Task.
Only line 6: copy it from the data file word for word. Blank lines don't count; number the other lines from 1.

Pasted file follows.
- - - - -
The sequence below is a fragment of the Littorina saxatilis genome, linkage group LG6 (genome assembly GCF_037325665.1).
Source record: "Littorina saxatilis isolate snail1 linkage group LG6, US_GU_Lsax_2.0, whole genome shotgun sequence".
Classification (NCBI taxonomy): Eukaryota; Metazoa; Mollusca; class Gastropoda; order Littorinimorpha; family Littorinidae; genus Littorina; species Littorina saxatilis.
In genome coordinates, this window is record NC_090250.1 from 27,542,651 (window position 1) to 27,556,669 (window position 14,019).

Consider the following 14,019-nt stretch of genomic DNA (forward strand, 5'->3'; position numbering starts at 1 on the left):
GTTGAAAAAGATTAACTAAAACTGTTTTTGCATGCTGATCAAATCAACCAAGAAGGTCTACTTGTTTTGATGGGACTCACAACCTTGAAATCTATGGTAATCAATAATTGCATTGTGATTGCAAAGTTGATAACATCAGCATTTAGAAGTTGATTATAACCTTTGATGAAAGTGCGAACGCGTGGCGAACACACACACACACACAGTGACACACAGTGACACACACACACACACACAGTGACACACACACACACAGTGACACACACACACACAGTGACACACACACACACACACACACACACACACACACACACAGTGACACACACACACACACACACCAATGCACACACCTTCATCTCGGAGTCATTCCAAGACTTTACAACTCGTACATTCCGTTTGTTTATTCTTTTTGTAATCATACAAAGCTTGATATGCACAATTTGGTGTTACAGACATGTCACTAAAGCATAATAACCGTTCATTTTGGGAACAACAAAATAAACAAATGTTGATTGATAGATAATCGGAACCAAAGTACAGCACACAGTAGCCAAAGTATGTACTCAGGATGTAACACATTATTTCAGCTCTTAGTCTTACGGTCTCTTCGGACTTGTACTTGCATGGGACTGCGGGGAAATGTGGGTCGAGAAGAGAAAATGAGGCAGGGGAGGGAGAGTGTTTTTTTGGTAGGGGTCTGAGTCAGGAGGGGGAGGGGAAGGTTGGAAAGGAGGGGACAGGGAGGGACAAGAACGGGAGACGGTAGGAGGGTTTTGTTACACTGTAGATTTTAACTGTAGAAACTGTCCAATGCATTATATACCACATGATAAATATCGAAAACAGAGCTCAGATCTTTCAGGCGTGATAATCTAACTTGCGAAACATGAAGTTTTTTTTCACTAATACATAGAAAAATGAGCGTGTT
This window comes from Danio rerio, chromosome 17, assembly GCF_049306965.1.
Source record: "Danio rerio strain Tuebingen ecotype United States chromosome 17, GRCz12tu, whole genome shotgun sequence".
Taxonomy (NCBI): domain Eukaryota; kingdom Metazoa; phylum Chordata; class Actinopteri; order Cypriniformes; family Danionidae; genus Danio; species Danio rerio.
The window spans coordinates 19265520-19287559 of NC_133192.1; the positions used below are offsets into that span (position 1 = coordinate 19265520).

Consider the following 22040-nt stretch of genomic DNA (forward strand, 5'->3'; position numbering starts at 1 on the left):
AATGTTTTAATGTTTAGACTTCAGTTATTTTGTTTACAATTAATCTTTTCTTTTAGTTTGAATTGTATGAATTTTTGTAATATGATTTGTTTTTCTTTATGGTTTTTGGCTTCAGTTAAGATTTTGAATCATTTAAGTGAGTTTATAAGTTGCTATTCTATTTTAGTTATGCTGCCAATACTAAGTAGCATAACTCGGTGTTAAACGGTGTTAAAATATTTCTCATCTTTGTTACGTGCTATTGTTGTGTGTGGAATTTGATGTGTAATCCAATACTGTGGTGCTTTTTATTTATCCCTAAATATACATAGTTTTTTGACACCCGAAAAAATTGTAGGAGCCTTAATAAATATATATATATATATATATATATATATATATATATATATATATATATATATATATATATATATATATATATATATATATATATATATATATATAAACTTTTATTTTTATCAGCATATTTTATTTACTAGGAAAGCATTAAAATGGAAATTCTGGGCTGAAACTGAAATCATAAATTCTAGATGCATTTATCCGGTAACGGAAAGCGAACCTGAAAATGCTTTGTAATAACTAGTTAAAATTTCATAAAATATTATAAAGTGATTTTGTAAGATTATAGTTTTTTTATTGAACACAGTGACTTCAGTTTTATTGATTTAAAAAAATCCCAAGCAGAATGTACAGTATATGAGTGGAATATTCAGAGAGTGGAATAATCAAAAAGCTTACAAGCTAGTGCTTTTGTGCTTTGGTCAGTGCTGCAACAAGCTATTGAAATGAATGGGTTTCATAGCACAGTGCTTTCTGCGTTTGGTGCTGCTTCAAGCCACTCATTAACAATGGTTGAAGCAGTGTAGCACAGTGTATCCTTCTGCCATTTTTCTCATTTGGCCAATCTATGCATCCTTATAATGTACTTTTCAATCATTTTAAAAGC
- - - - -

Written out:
GTTGAAAAAGATTAACTAAAACTGTTTTTGCATGCTGATCAAATCAACCAAGAAGGTCTACTTGTTTTGATGGGACTCACAACCTTGAAATCTATGGTAATCAATAATTGCATTGTGATTGCAAAGTTGATAACATCAGCATTTAGAAGTTGATTATAACCTTTGATGAAAGTGCGAACGCGTGGCGAACACACACACACACACAGTGACACACAGTGACACACACACACACACACAGTGACACACACACACACAGTGACACACACACACACAGTGACACACACACACACACACACACACACACACACACACACAGTGACACACACACACACACACACCAATGCACACACCTTCATCTCGGAGTCATTCCAAGACTTTACAACTCGTACATTCCGTTTGTTTATTCTTTTTGTAATCATACAAAGCTTGATATGCACAATTTGGTGTTACAGACATGTCACTAAAGCATAATAACCGTTCATTTTGGGAACAACAAAATAAACAAATGTTGATTGATAGATAATCGGAACCAAAGTACAGCACACAGTAGCCAAAGTATGTACTCAGGATGTAACACATTATTTCAGCTCTTAGTCTTACGGTCTCTTCGGACTTGTACTTGCATGGGACTGCGGGGAAATGTGGGTCGAGAAGAGAAAATGAGGCAGGGGAGGGAGAGTGTTTTTTTGGTAGGGGTCTGAGTCAGGAGGGGGAGGGGAAGGTTGGAAAGGAGGGGACAGGGAGGGACAAGAACGGGAGACGGTAGGAGGGTTTTGTTACACTGTAGATTTTAACTGTAGAAACTGTCCAATGCATTATATACCACATGATAAATATCGAAAACAGAGCTCAGATCTTTCAGGCGTGATAATCTAACTTGCGAAACATGAAGTTTTTTTTCACTAATACATAGAAAAATGAGCGTGTT